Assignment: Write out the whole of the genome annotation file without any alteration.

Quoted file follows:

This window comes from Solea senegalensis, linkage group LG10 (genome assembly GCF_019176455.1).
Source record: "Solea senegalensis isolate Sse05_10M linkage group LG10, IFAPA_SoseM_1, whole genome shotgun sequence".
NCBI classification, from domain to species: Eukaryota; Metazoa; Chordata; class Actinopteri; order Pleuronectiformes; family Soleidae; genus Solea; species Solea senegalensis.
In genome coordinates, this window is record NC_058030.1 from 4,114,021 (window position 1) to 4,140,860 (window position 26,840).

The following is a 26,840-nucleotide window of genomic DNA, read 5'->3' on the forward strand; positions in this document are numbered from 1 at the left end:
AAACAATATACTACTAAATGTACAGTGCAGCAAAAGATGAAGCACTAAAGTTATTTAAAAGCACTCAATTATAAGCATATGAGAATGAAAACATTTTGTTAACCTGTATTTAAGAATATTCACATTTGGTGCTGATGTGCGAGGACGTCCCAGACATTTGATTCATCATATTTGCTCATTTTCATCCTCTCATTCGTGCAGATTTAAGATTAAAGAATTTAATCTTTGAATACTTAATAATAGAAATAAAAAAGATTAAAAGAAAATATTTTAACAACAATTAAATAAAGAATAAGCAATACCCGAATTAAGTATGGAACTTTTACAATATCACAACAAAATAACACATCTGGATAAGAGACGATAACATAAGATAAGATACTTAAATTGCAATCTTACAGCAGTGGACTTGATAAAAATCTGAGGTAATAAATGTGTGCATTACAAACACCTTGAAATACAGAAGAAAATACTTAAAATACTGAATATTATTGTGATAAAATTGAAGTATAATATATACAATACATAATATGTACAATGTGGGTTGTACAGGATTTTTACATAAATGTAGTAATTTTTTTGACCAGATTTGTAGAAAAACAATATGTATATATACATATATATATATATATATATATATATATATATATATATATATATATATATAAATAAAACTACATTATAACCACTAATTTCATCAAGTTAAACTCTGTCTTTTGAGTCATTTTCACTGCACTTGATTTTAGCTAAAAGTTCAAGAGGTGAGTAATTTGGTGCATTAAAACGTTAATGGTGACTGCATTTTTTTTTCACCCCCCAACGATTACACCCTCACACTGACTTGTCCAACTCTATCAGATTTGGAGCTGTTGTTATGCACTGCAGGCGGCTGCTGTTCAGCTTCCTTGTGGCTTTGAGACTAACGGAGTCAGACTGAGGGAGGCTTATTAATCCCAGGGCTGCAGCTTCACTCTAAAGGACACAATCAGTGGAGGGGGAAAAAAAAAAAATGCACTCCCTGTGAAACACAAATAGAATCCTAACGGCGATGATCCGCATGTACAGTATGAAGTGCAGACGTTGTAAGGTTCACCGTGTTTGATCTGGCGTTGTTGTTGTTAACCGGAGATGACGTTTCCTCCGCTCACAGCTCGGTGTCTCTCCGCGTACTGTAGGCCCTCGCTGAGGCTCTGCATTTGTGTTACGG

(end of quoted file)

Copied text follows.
This window comes from Solea senegalensis, linkage group LG10 (genome assembly GCF_019176455.1).
Source record: "Solea senegalensis isolate Sse05_10M linkage group LG10, IFAPA_SoseM_1, whole genome shotgun sequence".
NCBI classification, from domain to species: Eukaryota; Metazoa; Chordata; class Actinopteri; order Pleuronectiformes; family Soleidae; genus Solea; species Solea senegalensis.
In genome coordinates, this window is record NC_058030.1 from 4,114,021 (window position 1) to 4,140,860 (window position 26,840).

The following is a 26,840-nucleotide window of genomic DNA, read 5'->3' on the forward strand; positions in this document are numbered from 1 at the left end:
AAACAATATACTACTAAATGTACAGTGCAGCAAAAGATGAAGCACTAAAGTTATTTAAAAGCACTCAATTATAAGCATATGAGAATGAAAACATTTTGTTAACCTGTATTTAAGAATATTCACATTTGGTGCTGATGTGCGAGGACGTCCCAGACATTTGATTCATCATATTTGCTCATTTTCATCCTCTCATTCGTGCAGATTTAAGATTAAAGAATTTAATCTTTGAATACTTAATAATAGAAATAAAAAAGATTAAAAGAAAATATTTTAACAACAATTAAATAAAGAATAAGCAATACCCGAATTAAGTATGGAACTTTTACAATATCACAACAAAATAACACATCTGGATAAGAGACGATAACATAAGATAAGATACTTAAATTGCAATCTTACAGCAGTGGACTTGATAAAAATCTGAGGTAATAAATGTGTGCATTACAAACACCTTGAAATACAGAAGAAAATACTTAAAATACTGAATATTATTGTGATAAAATTGAAGTATAATATATACAATACATAATATGTACAATGTGGGTTGTACAGGATTTTTACATAAATGTAGTAATTTTTTTGACCAGATTTGTAGAAAAACAATATGTATATATACATATATATATATATATATATATATATATATATATATATATATATATATATAAATAAAACTACATTATAACCACTAATTTCATCAAGTTAAACTCTGTCTTTTGAGTCATTTTCACTGCACTTGATTTTAGCTAAAAGTTCAAGAGGTGAGTAATTTGGTGCATTAAAACGTTAATGGTGACTGCATTTTTTTTTCACCCCCCAACGATTACACCCTCACACTGACTTGTCCAACTCTATCAGATTTGGAGCTGTTGTTATGCACTGCAGGCGGCTGCTGTTCAGCTTCCTTGTGGCTTTGAGACTAACGGAGTCAGACTGAGGGAGGCTTATTAATCCCAGGGCTGCAGCTTCACTCTAAAGGACACAATCAGTGGAGGGGGAAAAAAAAAAAATGCACTCCCTGTGAAACACAAATAGAATCCTAACGGCGATGATCCGCATGTACAGTATGAAGTGCAGACGTTGTAAGGTTCACCGTGTTTGATCTGGCGTTGTTGTTGTTAACCGGAGATGACGTTTCCTCCGCTCACAGCTCGGTGTCTCTCCGCGTACTGTAGGCCCTCGCTGAGGCTCTGCATTTGTGTTACGG